After the interviewer made the call, the hiring manager left and the two of us proceeded to have a nice chat. The guy has been with Uber for a long time and seemed pretty happy, making me think that Uber as a whole was not as crazy as the team that I was interviewing for. He worked on the payment system and asked me what advice I would have for his team. I proposed adding a “tip the driver button”. He said they have thought about that functionality a lot, but were afraid that it would take away from user experience. As a user, it was nice to not have to worry about the tip.
My next interview was in yet another room. My recruiter once again came back to grab me and walked me to the new location. On the way I got to see a bunch of young Uber employees hanging out/working in various nooks and spaces that were designed to look like a mix between a Club and Google office, but were clearly neither.
Next interview consisted of two engineers (a guy and a girl, both young and smart) asking me some basic front end questions. By that point, I had a pretty good feeling that Uber was not for me, and I probably was not for Uber, but we went through the motion. The guy interviewer was so tired from “staying up last night working” that he drank two energy drinks during our interview and forgot his laptop when he left.
My next interview was in the same room, with two more engineers – an Uber old-timer and a recently hired engineer. The old-timer guy seemed completely checked out and the newer girl seemed not fully engaged. We talked for about 40 minutes about some random stuff and they passed me onto my recruiter.
The recruiter took me to another room and asked me what my salary expectations were. I told him my current salary and he said that it was a little high for their base pay and that they prefer to under pay on base but overcompensate with stock. I remember thinking to myself, so you are going to pay me less and will try to make up for it with your over-inflated Monopoly money stock? No, thank you!
He then asked if I had any questions for him. I asked if they had any plans to make thing better for the drivers. He said that they were looking at various things like creating tools that would help drivers understand the real hourly rate that they were making. As if the real issue was that the drivers just did not understand how lucky they were to be driving for Uber. I asked if they considered to pay the driver more? He said that it’s not ideal, since they want to keep their service as affordable as possible. He then added that I must realize that they were not competing with Taxis for the drivers, but rather with Walmart. Implying that if the drivers could earn slightly above the minimum wage driving for Uber, things were OK.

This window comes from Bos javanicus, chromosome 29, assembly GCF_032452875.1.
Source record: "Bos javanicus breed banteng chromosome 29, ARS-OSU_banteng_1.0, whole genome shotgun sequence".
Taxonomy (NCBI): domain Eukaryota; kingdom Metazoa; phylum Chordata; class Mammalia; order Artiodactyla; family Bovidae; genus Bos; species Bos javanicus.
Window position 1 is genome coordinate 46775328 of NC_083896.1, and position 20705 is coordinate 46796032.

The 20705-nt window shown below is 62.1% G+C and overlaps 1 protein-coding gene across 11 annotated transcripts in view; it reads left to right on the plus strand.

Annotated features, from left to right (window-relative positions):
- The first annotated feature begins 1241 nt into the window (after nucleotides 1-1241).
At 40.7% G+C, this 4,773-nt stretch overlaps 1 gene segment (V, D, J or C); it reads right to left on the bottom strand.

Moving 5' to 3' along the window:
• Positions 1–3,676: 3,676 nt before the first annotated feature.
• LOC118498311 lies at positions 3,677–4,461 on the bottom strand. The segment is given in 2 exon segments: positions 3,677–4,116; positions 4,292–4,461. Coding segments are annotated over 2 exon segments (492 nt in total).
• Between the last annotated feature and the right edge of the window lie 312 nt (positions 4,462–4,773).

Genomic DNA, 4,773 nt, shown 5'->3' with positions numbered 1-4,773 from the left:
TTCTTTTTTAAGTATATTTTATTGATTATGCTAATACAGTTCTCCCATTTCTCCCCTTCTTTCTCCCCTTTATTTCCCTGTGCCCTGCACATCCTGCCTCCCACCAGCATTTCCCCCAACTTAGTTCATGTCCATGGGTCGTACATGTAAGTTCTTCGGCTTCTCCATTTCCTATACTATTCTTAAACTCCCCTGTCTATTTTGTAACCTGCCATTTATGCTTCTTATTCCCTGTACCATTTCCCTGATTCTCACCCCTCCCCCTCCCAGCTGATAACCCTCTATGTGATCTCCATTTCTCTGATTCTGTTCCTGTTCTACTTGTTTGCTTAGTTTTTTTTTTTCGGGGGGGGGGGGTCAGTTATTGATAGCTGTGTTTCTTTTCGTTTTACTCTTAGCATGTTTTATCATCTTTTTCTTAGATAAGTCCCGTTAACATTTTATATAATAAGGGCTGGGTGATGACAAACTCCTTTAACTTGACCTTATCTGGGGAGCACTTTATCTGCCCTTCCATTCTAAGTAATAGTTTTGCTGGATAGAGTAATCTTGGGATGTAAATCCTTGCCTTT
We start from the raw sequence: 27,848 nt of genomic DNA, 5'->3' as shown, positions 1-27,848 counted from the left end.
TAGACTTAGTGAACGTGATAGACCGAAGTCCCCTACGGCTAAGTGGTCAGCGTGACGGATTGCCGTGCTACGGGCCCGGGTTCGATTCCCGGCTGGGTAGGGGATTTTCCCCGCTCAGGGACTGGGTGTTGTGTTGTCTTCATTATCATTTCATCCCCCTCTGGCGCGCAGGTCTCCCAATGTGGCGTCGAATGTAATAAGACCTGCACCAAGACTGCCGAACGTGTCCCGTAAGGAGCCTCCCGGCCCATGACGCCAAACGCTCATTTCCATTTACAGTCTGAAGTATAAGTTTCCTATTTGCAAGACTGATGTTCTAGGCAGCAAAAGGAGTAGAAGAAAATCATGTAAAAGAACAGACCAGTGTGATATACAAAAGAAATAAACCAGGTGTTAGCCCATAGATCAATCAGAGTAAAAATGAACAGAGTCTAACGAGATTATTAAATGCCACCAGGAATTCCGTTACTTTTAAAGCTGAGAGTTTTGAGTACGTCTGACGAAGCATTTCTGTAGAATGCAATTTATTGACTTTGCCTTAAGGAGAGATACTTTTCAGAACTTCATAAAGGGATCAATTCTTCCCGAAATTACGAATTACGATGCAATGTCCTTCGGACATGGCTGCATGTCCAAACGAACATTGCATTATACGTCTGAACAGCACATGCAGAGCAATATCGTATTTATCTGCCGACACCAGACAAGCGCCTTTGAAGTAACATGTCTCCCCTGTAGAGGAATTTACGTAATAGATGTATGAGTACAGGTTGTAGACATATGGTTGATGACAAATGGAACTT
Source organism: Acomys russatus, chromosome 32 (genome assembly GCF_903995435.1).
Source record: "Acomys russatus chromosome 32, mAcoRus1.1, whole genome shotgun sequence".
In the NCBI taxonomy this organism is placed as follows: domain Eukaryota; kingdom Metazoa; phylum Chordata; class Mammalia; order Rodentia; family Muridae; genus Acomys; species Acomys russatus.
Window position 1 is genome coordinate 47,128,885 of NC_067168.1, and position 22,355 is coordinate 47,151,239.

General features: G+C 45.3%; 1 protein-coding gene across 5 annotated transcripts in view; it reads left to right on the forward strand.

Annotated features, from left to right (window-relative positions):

I thanked him and left. I knew in my mind that there was no way in hell that I would work for Uber. A day later I received a call from the recruiter informing me that the team decided that I was not a good fit.
I wanted to blog about my experience right away, but decided against it. It wasn’t until I read Reflecting On One Very, Very Strange Year At Uber today, a story by a woman engineer who was treated very poorly during her year at Uber, including sexual harasment, that I decided to write about my experience. I may not like Uber very much, but I do feel for those bright, young engineers who are wasting away the best years of their lives building this company.
Hopefully Uber will be able to grow up into a professional and respectful place of employment. Until then I am sticking with Lyft, even if it costs me a few extra dollars.
Since this post blew up, I’d like to point out few links:
- Reflecting On One Very, Very Strange Year At Uber Susan J. Fowler – Calls out some real serious issues, including sexual harassment at Uber and was the inspiration for this post. To quote a comment from Hacker New – “The post was prompted by the phenomenal writeup by Susan Fowler on her year working with Uber. If you can read only one, certainly read hers. If you can read only two, consider reading Susan’s twice as it’s exceptionally good writing. This is a nice (not exceptionally original) personal account of a bad interview experience.”
- Handcuffed to Uber – a great article by TechCrunch explaining how having stock options of a Unicorn startup like Uber can be a double edged sword.
- Disrupted: My Misadventure in the Start-Up Bubble – a fun, but also very educational book that explores the current startup bubble.